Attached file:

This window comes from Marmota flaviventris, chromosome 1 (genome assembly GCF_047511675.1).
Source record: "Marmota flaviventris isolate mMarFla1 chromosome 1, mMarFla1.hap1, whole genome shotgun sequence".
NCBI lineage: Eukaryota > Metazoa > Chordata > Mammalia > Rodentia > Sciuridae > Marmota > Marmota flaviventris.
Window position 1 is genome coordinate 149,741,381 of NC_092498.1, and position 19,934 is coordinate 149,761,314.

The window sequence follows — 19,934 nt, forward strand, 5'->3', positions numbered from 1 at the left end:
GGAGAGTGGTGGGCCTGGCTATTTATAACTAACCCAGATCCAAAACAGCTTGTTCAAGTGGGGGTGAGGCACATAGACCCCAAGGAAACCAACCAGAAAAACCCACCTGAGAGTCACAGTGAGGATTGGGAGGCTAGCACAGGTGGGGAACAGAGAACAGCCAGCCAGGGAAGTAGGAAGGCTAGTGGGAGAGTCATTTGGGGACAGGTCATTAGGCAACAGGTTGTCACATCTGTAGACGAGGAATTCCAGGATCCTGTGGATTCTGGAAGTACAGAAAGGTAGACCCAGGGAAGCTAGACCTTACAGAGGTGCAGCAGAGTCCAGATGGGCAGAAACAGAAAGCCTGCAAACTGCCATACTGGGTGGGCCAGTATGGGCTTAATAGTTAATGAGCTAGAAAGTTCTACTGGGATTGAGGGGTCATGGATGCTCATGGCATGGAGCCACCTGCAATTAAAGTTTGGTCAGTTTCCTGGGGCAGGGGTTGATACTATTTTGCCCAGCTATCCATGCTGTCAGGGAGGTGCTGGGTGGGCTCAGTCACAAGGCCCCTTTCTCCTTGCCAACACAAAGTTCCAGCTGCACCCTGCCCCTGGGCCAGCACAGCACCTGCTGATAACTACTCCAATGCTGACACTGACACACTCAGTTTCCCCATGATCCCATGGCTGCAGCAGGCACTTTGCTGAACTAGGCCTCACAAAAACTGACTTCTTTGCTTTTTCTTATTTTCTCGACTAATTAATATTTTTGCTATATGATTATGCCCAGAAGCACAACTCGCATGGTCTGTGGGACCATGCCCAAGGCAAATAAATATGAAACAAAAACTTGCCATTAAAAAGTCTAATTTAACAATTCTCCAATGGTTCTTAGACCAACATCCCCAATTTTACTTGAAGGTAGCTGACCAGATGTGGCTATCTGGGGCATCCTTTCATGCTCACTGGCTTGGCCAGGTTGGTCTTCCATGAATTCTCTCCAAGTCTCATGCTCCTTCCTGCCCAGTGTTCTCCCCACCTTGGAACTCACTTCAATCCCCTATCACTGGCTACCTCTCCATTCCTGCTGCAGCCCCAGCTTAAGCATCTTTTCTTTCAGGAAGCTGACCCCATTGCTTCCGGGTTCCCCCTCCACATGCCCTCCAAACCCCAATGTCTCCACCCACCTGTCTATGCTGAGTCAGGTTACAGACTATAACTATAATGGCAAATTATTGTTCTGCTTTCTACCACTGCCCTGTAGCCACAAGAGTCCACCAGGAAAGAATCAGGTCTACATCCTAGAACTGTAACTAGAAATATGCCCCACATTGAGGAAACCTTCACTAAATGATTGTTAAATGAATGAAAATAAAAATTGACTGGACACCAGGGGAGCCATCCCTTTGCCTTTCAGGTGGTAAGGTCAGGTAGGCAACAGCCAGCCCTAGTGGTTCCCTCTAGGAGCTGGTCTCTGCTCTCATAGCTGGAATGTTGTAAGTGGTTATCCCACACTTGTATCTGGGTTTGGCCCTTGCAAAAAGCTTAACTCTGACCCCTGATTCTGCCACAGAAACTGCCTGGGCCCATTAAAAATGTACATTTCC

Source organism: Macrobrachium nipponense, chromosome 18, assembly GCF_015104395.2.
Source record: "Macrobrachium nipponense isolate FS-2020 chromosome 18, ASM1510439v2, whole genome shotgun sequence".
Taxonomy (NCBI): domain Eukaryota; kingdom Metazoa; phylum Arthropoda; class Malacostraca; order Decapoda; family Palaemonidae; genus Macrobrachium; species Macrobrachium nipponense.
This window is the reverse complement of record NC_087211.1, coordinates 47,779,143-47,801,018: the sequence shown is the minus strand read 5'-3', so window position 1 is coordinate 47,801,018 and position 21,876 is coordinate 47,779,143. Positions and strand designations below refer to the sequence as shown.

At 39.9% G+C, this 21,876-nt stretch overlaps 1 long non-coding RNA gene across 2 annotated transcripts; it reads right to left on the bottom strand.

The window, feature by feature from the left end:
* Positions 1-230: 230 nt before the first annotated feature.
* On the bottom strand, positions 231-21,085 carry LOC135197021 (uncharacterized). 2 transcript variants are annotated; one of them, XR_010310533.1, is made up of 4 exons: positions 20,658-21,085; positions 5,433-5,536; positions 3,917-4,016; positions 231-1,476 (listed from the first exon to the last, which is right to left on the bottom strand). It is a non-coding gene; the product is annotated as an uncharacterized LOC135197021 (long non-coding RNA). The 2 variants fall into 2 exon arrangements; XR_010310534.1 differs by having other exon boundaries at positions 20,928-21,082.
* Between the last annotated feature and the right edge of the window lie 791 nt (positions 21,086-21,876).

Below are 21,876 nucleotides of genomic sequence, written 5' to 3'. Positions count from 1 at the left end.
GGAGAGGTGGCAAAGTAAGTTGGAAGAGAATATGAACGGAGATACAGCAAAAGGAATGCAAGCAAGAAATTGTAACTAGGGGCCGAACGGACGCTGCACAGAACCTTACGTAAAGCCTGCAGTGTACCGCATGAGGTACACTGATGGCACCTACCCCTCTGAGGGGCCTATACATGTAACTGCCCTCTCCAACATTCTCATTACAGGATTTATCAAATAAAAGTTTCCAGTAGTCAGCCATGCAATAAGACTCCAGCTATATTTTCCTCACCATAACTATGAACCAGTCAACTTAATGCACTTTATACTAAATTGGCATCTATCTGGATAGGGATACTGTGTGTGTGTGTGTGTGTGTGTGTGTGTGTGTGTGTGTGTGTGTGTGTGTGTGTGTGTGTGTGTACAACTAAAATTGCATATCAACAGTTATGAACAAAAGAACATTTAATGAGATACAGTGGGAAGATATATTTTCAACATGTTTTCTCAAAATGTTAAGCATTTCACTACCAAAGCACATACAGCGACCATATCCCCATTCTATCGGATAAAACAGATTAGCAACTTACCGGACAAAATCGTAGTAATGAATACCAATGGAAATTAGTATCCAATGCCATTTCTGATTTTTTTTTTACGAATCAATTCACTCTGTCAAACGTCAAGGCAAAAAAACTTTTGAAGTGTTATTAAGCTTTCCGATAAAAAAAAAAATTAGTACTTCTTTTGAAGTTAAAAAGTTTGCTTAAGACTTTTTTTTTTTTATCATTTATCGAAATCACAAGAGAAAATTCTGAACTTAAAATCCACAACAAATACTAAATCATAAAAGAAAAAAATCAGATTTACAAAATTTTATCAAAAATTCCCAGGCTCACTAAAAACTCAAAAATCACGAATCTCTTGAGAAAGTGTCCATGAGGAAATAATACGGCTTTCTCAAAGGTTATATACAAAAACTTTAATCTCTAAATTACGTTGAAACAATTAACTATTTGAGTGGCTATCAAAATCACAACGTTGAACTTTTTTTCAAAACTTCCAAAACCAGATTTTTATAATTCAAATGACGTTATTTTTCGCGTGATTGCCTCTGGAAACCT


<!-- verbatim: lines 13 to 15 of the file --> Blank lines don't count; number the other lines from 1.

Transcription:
* Positions 1-230: 230 nt before the first annotated feature.
* On the bottom strand, positions 231-21,085 carry LOC135197021 (uncharacterized). 2 transcript variants are annotated; one of them, XR_010310533.1, is made up of 4 exons: positions 20,658-21,085; positions 5,433-5,536; positions 3,917-4,016; positions 231-1,476 (listed from the first exon to the last, which is right to left on the bottom strand). It is a non-coding gene; the product is annotated as an uncharacterized LOC135197021 (long non-coding RNA). The 2 variants fall into 2 exon arrangements; XR_010310534.1 differs by having other exon boundaries at positions 20,928-21,082.
* Between the last annotated feature and the right edge of the window lie 791 nt (positions 21,086-21,876).